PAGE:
Obama’s Jobs Act—Not Just a Failure but a Fraud
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The Fiscal Times
September 11, 2012

If President Obama wins reelection, it will be because he has snookered the American public and outwitted the GOP. It will not be because his policies have succeeded.

As he campaigns for a second term, President Obama must convince voters that he has steered the economy in the right direction, and that his Republican rivals are to blame for our continued high unemployment.

This is his pitch, but it is dishonest, as is this line from the White House web site: “From day one, President Obama has focused on efforts that can help small businesses grow and expand.” The truth is, the president did not focus on jobs until well into his term in office. He launched the American Jobs Act – his response to our ongoing employment crisis - in September 2011. A full eighteen months earlier, in March 2010, he signed the healthcare bill that divided the country and alarmed small businesses about future hiring costs.
 
President Obama never expected The American Jobs Act to pass. Though it contained some proposals that had bipartisan approval, the $447 billion mini-stimulus bill also featured tax proposals and regulations that the White House knew full well would never get through the  GOP led House. It was a scam – a diversion meant to flesh out the narrative that Republicans blocked the country’s progress, and to portray the president as fighting hard for our workers. A myth now debunked by Bob Woodward’s new book, The Price of Politics, that was born out of the failed debt ceiling negotiations. A myth – Blame the Republicans! -- that is central to President Obama’s campaign.

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In his address to a joint session of Congress a year ago President Obama urged legislators to pass his jobs bill “right now” – repeating that demand eleven times in thirty minutes. After two and a half years in office, why the sudden rush? Because job growth was slowing and the president’s approval rating was at record lows.  His rattled advisors decided that it was time the president addressed the concerns of the nation. With unemployment stuck at 9 percent, ginning up jobs was the concern of the nation.

Even as he launched the Jobs Act, White House insiders alerted reporters that they intended to use the bill’s inevitable failure to “blame Republicans for the jobs crisis.” In his speech to a joint session of Congress, President Obama said the bill contained nothing “controversial”; he also said “the American Jobs Act will not add to the deficit.” Neither was true.

The Jobs Act included, for starters, higher taxes on the wealthy and on oil companies – two moves that were dead on arrival in the House. It also required Congress to come up with additional spending cuts on top of the $1.5 trillion required of the debt ceiling agreement. That was unlikely in the extreme, since Congress had yet to actually agree on any budget cuts of substance.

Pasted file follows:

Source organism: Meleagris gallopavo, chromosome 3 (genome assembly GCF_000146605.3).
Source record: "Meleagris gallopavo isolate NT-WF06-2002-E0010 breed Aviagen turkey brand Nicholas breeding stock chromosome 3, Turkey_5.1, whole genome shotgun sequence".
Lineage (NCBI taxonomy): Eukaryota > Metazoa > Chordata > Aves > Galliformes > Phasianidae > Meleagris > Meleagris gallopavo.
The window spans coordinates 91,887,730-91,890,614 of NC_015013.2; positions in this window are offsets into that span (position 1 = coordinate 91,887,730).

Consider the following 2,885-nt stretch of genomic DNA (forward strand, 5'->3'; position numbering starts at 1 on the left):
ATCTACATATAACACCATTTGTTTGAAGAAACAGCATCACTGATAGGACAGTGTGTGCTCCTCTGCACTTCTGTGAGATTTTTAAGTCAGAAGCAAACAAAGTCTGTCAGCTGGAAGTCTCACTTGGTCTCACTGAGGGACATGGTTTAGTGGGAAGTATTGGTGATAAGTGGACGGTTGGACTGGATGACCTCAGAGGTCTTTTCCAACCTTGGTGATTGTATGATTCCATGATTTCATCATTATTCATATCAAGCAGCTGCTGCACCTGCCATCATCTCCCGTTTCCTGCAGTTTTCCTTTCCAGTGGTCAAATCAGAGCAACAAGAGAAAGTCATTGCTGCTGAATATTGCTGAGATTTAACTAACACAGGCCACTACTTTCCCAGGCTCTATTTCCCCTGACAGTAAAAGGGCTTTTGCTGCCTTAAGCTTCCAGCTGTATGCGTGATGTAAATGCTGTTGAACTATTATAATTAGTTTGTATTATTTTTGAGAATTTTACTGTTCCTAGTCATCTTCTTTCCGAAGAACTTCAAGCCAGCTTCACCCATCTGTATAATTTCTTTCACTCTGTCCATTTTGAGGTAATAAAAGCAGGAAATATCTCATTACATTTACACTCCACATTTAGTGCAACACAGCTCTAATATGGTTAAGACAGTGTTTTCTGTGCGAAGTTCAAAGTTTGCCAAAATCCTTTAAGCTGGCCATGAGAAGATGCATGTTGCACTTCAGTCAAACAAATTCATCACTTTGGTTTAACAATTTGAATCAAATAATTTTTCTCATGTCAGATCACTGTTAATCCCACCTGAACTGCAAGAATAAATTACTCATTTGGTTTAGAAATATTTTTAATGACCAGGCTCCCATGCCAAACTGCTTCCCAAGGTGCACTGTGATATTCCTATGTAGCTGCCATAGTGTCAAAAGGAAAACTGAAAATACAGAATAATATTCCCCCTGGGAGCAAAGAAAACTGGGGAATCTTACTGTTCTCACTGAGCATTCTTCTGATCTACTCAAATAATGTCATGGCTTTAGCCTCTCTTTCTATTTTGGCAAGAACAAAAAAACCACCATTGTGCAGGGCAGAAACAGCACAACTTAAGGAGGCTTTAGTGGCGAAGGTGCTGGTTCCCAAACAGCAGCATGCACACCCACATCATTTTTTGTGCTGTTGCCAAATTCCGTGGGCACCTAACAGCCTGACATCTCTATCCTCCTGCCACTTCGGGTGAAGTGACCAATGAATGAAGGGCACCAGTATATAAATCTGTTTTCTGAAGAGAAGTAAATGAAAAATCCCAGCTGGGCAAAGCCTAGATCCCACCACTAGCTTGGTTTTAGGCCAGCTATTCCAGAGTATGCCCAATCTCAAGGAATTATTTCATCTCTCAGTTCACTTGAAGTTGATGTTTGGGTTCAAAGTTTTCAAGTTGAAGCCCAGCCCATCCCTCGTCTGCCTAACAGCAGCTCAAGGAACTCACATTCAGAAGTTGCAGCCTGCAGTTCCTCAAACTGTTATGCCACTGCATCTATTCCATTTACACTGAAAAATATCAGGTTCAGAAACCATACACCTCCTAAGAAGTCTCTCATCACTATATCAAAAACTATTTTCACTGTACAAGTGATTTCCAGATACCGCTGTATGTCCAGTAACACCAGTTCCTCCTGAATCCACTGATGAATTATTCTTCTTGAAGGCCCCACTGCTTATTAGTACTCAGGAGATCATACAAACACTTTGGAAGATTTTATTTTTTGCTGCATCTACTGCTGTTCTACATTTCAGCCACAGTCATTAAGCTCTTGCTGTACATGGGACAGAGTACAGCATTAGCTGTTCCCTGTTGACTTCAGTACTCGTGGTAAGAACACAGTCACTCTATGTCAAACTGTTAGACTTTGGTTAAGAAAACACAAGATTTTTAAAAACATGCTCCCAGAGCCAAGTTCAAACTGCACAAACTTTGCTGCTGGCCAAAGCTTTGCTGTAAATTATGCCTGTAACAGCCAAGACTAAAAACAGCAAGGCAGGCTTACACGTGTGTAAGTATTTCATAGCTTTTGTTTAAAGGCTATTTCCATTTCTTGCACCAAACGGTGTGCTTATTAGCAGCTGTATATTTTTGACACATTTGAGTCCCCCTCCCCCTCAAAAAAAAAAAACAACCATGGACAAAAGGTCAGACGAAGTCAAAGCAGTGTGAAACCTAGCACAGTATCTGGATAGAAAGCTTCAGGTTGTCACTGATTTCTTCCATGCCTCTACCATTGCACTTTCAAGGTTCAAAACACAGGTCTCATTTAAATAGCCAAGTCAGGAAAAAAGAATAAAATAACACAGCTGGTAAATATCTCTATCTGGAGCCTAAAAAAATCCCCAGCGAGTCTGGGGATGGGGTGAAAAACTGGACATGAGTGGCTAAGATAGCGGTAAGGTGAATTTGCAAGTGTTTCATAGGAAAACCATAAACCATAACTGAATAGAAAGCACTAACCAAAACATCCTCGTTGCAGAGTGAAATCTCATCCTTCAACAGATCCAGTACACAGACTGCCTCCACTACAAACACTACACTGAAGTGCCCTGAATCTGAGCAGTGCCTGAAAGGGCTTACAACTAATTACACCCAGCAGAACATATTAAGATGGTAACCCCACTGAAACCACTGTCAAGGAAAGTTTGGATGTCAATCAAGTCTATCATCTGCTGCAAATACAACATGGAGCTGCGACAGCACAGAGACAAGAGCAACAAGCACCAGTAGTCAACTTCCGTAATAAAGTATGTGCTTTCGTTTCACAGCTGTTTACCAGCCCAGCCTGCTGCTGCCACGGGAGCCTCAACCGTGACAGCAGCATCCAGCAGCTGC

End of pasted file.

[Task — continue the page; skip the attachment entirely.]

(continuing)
The Act also included expansion of unemployment benefits. A new study from Deloitte confirms fears that doing so is counterproductive, saying “current UI policy actually keeps the unemployment rate high because it can dissuade workers from relocating and making other hard decisions when they can receive close to 50 percent of their former wage in UI benefits.”  The GOP was never going to go for that.

In anticipation of the proposal, Republican House leaders sent a letter to the president asking to meet with him, in order to craft a plan that might actually have bipartisan support. At the same time, Senate Minority leader Mitch McConnell suggested, “(the president) might start working with Congress, instead of writing in secret, without any consultation with Republicans, a plan that the White House is calling bipartisan.”  That request went unanswered.

Anathema to Republicans, the Jobs Act contained restrictions and rules that might make for good campaigning but that would sock it to taxpayers – such as a “buy American” clause and “prevailing wage” language that would inflate costs and pander to unions.  Muddying the bill further, it included waivers in case such rules went against the “public interest.” It was, in short, vintage Obama – relying on government to get things going but including a back door exit in case of failure.
 
Clogging up the nation’s commercial bloodstream with inflated costs and impenetrable rules will only make us less competitive and weaker in the long run.  The White House doesn’t understand that – or why offering temporary tax cuts to hire workers will fail. It also continues to pretend that only small businesses create jobs. Heads up! Half our workers are employed by big companies.

As he campaigns across the country, President Obama will argue that his efforts on behalf of working Americans have been blocked by Republicans who favor the wealthy. Voters should ask him – how would he know? When was the last time the president met with his opponents? How about his own Jobs Council? Turns out that in the first six months of this year he was too busy hosting 100 campaign events – outpacing any of his predecessors by a wide margin – to get together with the very people who are supposed to assist him with job-creating ideas. Is it any wonder that the Jobs Act fell flat? No surprise…it was intended to.

After more than two decades on Wall Street as a top-ranked research analyst, Liz Peek became a columnist and political analyst. Aside from The Fiscal Times, she writes for FoxNews.com, The New York Sun and Women on the Web.